Rather tellingly but disingenuously Mr. Graham says: “The Lateline scandal is by a considerable margin the most challenging story I’ve ever covered in almost two decades in the media, both personally and professionally”

    In 20 years Mr. Graham?

    What about the biggest single threat to the indigenous people of this country?

    Child Abuse on a fathomless scale in

    1.WA, The Gordon Report and others:
    http://www.dia.wa.gov.au/gordon/faq.html
    http://www.abc.net.au/news/stories/2007/08/10/2001763.htm

    2.NT and the Sacred Child Report
    http://www.nt.gov.au/dcm/inquirysaac/pdf/bipacsa_final_report.pdf

    3.SA and the Mullighan Report
    http://www.service.sa.gov.au/ContentPages/sagovt/mullighaninquiry.aspx

    But don’t allow a peripheral issue like the anihilation of aboriginal culture by unfettered child abuse get in the way of the meat n’potatoes of the Greg Andrews nonsense

    We are, however, given an alternative:
    “Now, either you believe the claims of Lateline , a former politician and his adviser, or you believe the Northern Territory police and the Australian Crime Commission, a body given massive coercive powers and a budget to match to specifically investigate Indigenous child s-xual abuse.”
    Supposedly this is the ACC’s response to the Senate Inquiry “grilling” by one Senator Rachel Siewert the self same who described Brough’s NT intervention in August 2007 as “fundamentally flawed”
    Neither the ACC nor Nt police deny now that there is and was child abuse and child sex abuse on a very large scale in these relevant communities.
    However the NT police has it’s own problems
    http://www.ntnews.com.au/article/2008/06/08/4331_ntnews.html

    Chris Mitchell is then rubbished seemingly only(!) because of an article published in the same newspaper 2 years before which in fact was to do with the Greg Andrews saga. However, I think Mitchell hits the nail on the head:

    “More than anything, the Lateline experience underscores the difficulties involved in breaking through the insiders’ club that has acted as gatekeeper as conditions have spun out of control in many remote Aboriginal communities. Vocal critics of media reporting, including, ironically, the editor of the National Indigenous Times, Chris Graham, have done little to demonstrate they are in fact serious about improving the living conditions of those they claim to care most about.
    The rearguard action against Lateline has come from many of the same people who have yet to recognise that the corrupt ways of the Aboriginal and Torres Strait Islander Commission were a tragedy for most indigenous Australians and rightly belong in the past. Brian Johnstone, a former media adviser for ATSIC under Geoff Clark and Ray Robinson, and long-time press secretary of senator and accused sex offender the late Bob Collins, railed against Lateline in his NIT column. The thinness of the complaints made against Lateline, particularly given the subsequent findings of the Little Children Are Sacred report that it spurred, is further proof that the campaign against openness, including calls to retain the permit system for access to indigenous communities, is based on mischief, not merit.”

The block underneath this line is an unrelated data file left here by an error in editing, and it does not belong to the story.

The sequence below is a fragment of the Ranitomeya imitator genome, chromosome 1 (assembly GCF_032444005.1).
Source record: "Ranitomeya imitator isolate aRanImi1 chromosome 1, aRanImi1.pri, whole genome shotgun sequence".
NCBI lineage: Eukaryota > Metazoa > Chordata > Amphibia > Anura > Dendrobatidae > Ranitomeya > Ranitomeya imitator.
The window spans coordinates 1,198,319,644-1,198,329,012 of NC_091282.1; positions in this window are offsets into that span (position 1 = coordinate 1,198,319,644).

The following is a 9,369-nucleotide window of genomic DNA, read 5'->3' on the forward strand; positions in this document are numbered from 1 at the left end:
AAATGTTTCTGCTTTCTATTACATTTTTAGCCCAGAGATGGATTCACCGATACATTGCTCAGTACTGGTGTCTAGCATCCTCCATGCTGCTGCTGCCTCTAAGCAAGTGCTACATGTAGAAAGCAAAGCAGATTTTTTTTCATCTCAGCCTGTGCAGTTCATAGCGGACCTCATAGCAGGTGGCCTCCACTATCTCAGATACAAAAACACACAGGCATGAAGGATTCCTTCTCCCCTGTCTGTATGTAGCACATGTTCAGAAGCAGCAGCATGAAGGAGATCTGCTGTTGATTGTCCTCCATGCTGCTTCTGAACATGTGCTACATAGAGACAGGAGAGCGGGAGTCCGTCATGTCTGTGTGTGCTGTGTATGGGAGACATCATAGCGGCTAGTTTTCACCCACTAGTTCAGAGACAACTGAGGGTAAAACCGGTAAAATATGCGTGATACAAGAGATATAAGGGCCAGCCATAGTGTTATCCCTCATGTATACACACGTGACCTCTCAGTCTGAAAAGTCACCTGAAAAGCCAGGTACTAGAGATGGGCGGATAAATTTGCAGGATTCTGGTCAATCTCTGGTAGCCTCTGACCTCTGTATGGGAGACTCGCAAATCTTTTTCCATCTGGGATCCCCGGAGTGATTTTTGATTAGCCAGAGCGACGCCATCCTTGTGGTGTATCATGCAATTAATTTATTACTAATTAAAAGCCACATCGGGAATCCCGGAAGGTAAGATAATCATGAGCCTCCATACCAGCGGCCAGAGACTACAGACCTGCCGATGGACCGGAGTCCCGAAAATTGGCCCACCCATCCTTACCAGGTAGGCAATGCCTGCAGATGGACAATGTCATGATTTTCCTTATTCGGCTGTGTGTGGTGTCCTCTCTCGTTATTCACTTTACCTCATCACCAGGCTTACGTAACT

http://www.theaustralian.news.com.au/story/0,25197,23817543-25209,00.html

    or

    TACKLING indigenous disadvantage was being hindered because tens of thousands of people employed in the “Aboriginal industry” were simply collecting their salary and serving out time instead of tackling the hard issues, according to leading Aboriginal academic, Stephen Hagan a lecturer at Toowoomba’s Southern Cross University
    http://www.theaustralian.news.com.au/story/0,25197,23757179-12332,00.html

    or

    Mal Brough’s Alfred Deakin Speech 2007:

    “Let me take you to Kalumburu. Kalumburu is up in the East Kimberleys. It is a town of about 300. There are only 90 males in Kalumburu. It’s isolated by the wet for a good part of every year. The wet will set in some time this month.
    Of those 90 men, in the last two months 15 have been charged with child sex offences. Fifteen out of 90 men. These are the charge sheets. Not one page, not two pages, not three pages, four pages.
    They’re all an offence against a child, predominantly penetrating a girl or a boy under the age of 13. Who were these 15 men? They were the mayor, the deputy mayor, two other councillors, the police liaison officer, a truancy officer, two wardens.
    What does that tell you? These are peo

  7. Steve

    It does make one wonder why they’d get someone as bias as Chris Graham to write this – surely someone like Margaret Simons should have written about this… Calling the independent panel’s ‘independence’ into question undermines the entire process – which if it was a legitimate argument it would be a respected one, rather it’s not because its premise is false.

  8. andy

    BSSSTTT. Wrong! It was not ‘The ABC clearing the ABC’…it was the INDEPENDENT complaint panel which cleared them.

    I repeat…the INDEPENDENT panel.

    With that, the entire basis of Chris Graham’s ‘argument’, goes out the window.

    Of course, would Crikey care to point out how the NT Times has a ‘bit’ of a conflict of interest when it comes to this story (you know what i mean!)

  9. Chris Graham's Brother

    Yes, he is indeed a legendary warrior for what’s best for indigenous people. The nation thanks you, Chris Graham.